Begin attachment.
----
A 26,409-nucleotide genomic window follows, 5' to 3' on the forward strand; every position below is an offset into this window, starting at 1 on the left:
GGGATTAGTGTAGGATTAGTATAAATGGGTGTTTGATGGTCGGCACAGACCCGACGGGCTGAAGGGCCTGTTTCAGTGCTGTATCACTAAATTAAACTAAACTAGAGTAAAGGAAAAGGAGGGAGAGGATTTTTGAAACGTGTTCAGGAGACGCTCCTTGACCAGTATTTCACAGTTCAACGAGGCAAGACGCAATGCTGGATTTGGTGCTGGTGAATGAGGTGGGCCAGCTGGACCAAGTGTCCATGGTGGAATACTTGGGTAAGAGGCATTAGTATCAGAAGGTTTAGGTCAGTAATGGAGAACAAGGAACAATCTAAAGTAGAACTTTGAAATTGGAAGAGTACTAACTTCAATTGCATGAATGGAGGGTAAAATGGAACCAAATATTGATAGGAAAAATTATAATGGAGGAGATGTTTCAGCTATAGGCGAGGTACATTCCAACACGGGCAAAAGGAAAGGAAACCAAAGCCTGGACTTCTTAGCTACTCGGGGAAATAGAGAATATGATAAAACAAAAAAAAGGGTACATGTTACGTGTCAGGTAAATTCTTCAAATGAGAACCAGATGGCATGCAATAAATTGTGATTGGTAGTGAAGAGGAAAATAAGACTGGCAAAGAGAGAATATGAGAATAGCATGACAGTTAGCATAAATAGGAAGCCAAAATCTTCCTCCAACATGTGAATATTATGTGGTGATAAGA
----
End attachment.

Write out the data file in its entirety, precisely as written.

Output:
A 26,409-nucleotide genomic window follows, 5' to 3' on the forward strand; every position below is an offset into this window, starting at 1 on the left:
GGGATTAGTGTAGGATTAGTATAAATGGGTGTTTGATGGTCGGCACAGACCCGACGGGCTGAAGGGCCTGTTTCAGTGCTGTATCACTAAATTAAACTAAACTAGAGTAAAGGAAAAGGAGGGAGAGGATTTTTGAAACGTGTTCAGGAGACGCTCCTTGACCAGTATTTCACAGTTCAACGAGGCAAGACGCAATGCTGGATTTGGTGCTGGTGAATGAGGTGGGCCAGCTGGACCAAGTGTCCATGGTGGAATACTTGGGTAAGAGGCATTAGTATCAGAAGGTTTAGGTCAGTAATGGAGAACAAGGAACAATCTAAAGTAGAACTTTGAAATTGGAAGAGTACTAACTTCAATTGCATGAATGGAGGGTAAAATGGAACCAAATATTGATAGGAAAAATTATAATGGAGGAGATGTTTCAGCTATAGGCGAGGTACATTCCAACACGGGCAAAAGGAAAGGAAACCAAAGCCTGGACTTCTTAGCTACTCGGGGAAATAGAGAATATGATAAAACAAAAAAAAGGGTACATGTTACGTGTCAGGTAAATTCTTCAAATGAGAACCAGATGGCATGCAATAAATTGTGATTGGTAGTGAAGAGGAAAATAAGACTGGCAAAGAGAGAATATGAGAATAGCATGACAGTTAGCATAAATAGGAAGCCAAAATCTTCCTCCAACATGTGAATATTATGTGGTGATAAGA